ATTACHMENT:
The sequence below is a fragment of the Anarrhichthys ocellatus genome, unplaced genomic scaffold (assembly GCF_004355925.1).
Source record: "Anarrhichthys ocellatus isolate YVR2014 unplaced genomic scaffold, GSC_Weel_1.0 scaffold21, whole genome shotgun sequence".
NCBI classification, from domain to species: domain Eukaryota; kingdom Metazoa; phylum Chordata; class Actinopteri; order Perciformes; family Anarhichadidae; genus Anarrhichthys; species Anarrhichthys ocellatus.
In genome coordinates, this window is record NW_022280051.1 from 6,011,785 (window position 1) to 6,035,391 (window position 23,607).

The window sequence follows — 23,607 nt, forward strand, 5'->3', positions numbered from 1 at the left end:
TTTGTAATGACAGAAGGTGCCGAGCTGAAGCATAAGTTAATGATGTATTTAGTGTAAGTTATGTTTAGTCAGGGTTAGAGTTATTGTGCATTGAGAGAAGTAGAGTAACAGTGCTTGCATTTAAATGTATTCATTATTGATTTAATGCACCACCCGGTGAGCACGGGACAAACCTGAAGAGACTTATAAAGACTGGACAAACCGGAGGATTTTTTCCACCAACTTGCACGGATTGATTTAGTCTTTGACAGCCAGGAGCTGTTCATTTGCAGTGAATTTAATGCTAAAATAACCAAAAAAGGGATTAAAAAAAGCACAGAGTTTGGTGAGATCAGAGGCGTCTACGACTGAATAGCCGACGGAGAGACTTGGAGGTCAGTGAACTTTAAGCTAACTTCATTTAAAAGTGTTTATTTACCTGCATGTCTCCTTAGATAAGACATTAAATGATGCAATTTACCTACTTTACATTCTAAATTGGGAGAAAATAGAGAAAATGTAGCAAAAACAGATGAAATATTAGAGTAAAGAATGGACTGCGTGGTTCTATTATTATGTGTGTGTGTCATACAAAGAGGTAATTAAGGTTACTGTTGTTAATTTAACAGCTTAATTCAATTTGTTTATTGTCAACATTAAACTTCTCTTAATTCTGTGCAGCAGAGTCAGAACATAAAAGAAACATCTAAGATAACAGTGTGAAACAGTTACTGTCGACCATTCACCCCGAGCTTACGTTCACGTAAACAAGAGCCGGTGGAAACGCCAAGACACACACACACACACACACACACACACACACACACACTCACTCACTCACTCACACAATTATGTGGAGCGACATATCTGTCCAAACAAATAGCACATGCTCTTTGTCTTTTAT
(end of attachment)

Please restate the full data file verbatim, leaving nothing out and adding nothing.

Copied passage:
The sequence below is a fragment of the Anarrhichthys ocellatus genome, unplaced genomic scaffold (assembly GCF_004355925.1).
Source record: "Anarrhichthys ocellatus isolate YVR2014 unplaced genomic scaffold, GSC_Weel_1.0 scaffold21, whole genome shotgun sequence".
NCBI classification, from domain to species: domain Eukaryota; kingdom Metazoa; phylum Chordata; class Actinopteri; order Perciformes; family Anarhichadidae; genus Anarrhichthys; species Anarrhichthys ocellatus.
In genome coordinates, this window is record NW_022280051.1 from 6,011,785 (window position 1) to 6,035,391 (window position 23,607).

The window sequence follows — 23,607 nt, forward strand, 5'->3', positions numbered from 1 at the left end:
TTTGTAATGACAGAAGGTGCCGAGCTGAAGCATAAGTTAATGATGTATTTAGTGTAAGTTATGTTTAGTCAGGGTTAGAGTTATTGTGCATTGAGAGAAGTAGAGTAACAGTGCTTGCATTTAAATGTATTCATTATTGATTTAATGCACCACCCGGTGAGCACGGGACAAACCTGAAGAGACTTATAAAGACTGGACAAACCGGAGGATTTTTTCCACCAACTTGCACGGATTGATTTAGTCTTTGACAGCCAGGAGCTGTTCATTTGCAGTGAATTTAATGCTAAAATAACCAAAAAAGGGATTAAAAAAAGCACAGAGTTTGGTGAGATCAGAGGCGTCTACGACTGAATAGCCGACGGAGAGACTTGGAGGTCAGTGAACTTTAAGCTAACTTCATTTAAAAGTGTTTATTTACCTGCATGTCTCCTTAGATAAGACATTAAATGATGCAATTTACCTACTTTACATTCTAAATTGGGAGAAAATAGAGAAAATGTAGCAAAAACAGATGAAATATTAGAGTAAAGAATGGACTGCGTGGTTCTATTATTATGTGTGTGTGTCATACAAAGAGGTAATTAAGGTTACTGTTGTTAATTTAACAGCTTAATTCAATTTGTTTATTGTCAACATTAAACTTCTCTTAATTCTGTGCAGCAGAGTCAGAACATAAAAGAAACATCTAAGATAACAGTGTGAAACAGTTACTGTCGACCATTCACCCCGAGCTTACGTTCACGTAAACAAGAGCCGGTGGAAACGCCAAGACACACACACACACACACACACACACACACACACACACTCACTCACTCACTCACACAATTATGTGGAGCGACATATCTGTCCAAACAAATAGCACATGCTCTTTGTCTTTTAT